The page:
Saturday, January 31, 2009

Dragon Quest 4: Chapters

Dragon Quest IV's distinguishing characteristic is its chapter-based structure. The game is split into five chapters: the first four chapters introduce most of the major controllable characters, while the fifth chapter encompasses the majority of the story. While I am still only in the fourth chapter, I think that the chapter based structure is a great idea. The four early chapters do an excellent job of setting up the central conflict in a believable manner and making a large number of characters interesting.

Establishing the history and motivations of a large supporting cast is easily the most important outcome of Dragon Quest IV's Chapter structure. Compared to most Dragon Quest games, Dragon Quest IV has a lot of characters. I have been introduced to eight permanent characters so far, and there very well may be even more yet to be introduced. With a cast this large, it is very easy for characters to end up being underdeveloped or overshadowed by other characters. However, by giving various members of the cast their own introductory chapters, most of the characters of the game are put into the limelight as the central character in their own fairly involved adventures. These chapters introduce most of the cast as adventurers and heroes in their own right, before they are ever recruited by the main hero. These chapters introduce the various characters' motivations for becoming heroes, as well as what sets them on the path to becoming part of the main party of heroes. As a result, the entire cast of characters becomes very interesting.

The four introductory chapters are also put to good use as a means of foreshadowing the central conflict of the game. While each of the first four chapters has its own self-contained story, most of them directly tie into the larger chain of events going on behind the scenes. Furthermore, each of the chapters has so far set up different facets of the plot and added various mysteries to the game. So by the time the main hero enters the action, a lot of set-up has already been done. The four chapters also flesh put a significant fraction of the game world, much of which the player will need to travel through again later on in the game.

A particular advantage of the four chapters of Dragon Quest IV is that all of them give the player different gameplay experiences. While some of the chapters are more focused on a single character, others give the player multiple characters to use. While some of the chapters are dominated by powerful physical fighters, others primarily have magic-oriented characters. The kinds of dungeons and situations the various characters come across vary wildly as well. Even the enemies that appear are pretty different. No two chapters are exactly alike, so in some way it feels like several different RPGs rolled into one. This variety keeps things plenty interesting as the player goes from one to another.

There is another game that takes advantage of the introductory chapter concept: Seiken Densetu 3. In that game, all six possible characters have their own unique starting chapter, usually consisting of a sequence of story events leading up to a short dungeon. Like in Dragon Quest IV, these prologues do an excellent job of introducing major characters and establishing their motivations for becoming heroes, as well as introducing various villains and the major countries of the game. However, I think the set-up in Seiken Densetsu 3 is not as good as in Dragon Quest IV because the player only has to play through the chosen main character's prologue, and only gets a cutscene summary of the other character's prologues. This does have the effect of marginalizing the plots of the two supporting characters, which is a trend seen elsewhere in the game.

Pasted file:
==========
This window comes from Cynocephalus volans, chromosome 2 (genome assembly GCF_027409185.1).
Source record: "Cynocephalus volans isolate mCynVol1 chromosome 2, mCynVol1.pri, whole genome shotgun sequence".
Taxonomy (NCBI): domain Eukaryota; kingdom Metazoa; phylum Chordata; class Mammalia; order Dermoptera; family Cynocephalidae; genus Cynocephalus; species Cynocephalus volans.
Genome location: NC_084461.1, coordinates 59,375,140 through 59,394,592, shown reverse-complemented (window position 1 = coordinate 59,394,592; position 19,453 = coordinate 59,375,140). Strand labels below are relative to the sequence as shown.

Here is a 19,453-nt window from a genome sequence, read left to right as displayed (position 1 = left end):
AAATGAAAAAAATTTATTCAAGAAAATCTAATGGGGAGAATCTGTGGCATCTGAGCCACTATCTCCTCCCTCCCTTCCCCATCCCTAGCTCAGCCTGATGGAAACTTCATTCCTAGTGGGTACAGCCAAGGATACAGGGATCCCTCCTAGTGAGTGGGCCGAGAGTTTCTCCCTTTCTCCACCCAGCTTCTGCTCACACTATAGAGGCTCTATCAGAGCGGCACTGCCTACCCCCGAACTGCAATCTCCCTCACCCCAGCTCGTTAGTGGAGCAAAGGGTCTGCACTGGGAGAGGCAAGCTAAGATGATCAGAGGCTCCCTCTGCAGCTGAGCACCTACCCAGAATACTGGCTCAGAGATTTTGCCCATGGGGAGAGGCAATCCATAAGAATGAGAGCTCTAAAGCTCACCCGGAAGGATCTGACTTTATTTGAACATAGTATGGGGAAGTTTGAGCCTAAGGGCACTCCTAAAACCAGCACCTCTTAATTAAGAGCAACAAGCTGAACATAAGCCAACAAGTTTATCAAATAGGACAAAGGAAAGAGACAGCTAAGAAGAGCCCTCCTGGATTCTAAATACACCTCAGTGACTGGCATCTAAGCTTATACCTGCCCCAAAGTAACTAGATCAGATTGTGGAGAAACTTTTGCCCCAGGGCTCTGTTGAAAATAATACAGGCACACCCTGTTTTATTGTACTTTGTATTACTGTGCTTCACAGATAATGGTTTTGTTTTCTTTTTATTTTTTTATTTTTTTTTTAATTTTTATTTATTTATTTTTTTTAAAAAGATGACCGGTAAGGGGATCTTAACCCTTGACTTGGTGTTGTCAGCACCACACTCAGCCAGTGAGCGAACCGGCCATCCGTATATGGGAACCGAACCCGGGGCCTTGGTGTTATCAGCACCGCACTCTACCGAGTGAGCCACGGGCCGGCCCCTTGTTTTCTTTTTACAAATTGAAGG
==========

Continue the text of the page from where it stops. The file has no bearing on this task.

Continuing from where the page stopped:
Thinking about it, one can argue that the split-scenario section of Final Fantasy VI is more or less the same thing as Dragon Quest IV's Chapters. The scenarios too are something that occurs relatively early in the game as a means of temporarily putting the spotlight on individual characters. The scenarios in FFVI are even the time where several major characters are first introduced as well.

Personally, I love having individual chapters in an RPG. This is another device I would like to see revisited in the future.

1 comment:

John Gale said...

I have not played Dragon Quest IV (or any Dragon Quest game for that matter), but a chapter-based story progression isn't exactly a new idea. Going back at least as far as Betrayal at Krondor in 1993, some RPGs have used it. I do agree that it's a great method of storytelling (as evidenced by that classic, which is still the greatest CRPG ever made), and more games should use it. As you mentioned, it exposes the player to more characters, and it feels less arbitrary than most RPGs that let the player pick which characters to use almost throughout, only to be forced into using a character that is unlikable, terrible in combat or both. Usually, the game just announces that certain characters are mandatory in certain areas. Some reason or other is given, but it's often not very convincing. A chapter-based system avoids that problem by giving a real story-driven reason for why certain characters are being used and others are not (typically, it's that the characters are in different geographic locations). A chapter-based system also has the advantage of breaking up the game into segments, which gives the player intermediate goals that still advance the main plot. This keeps the player from being overwhelmed by the sheer size and scale of some RPGs.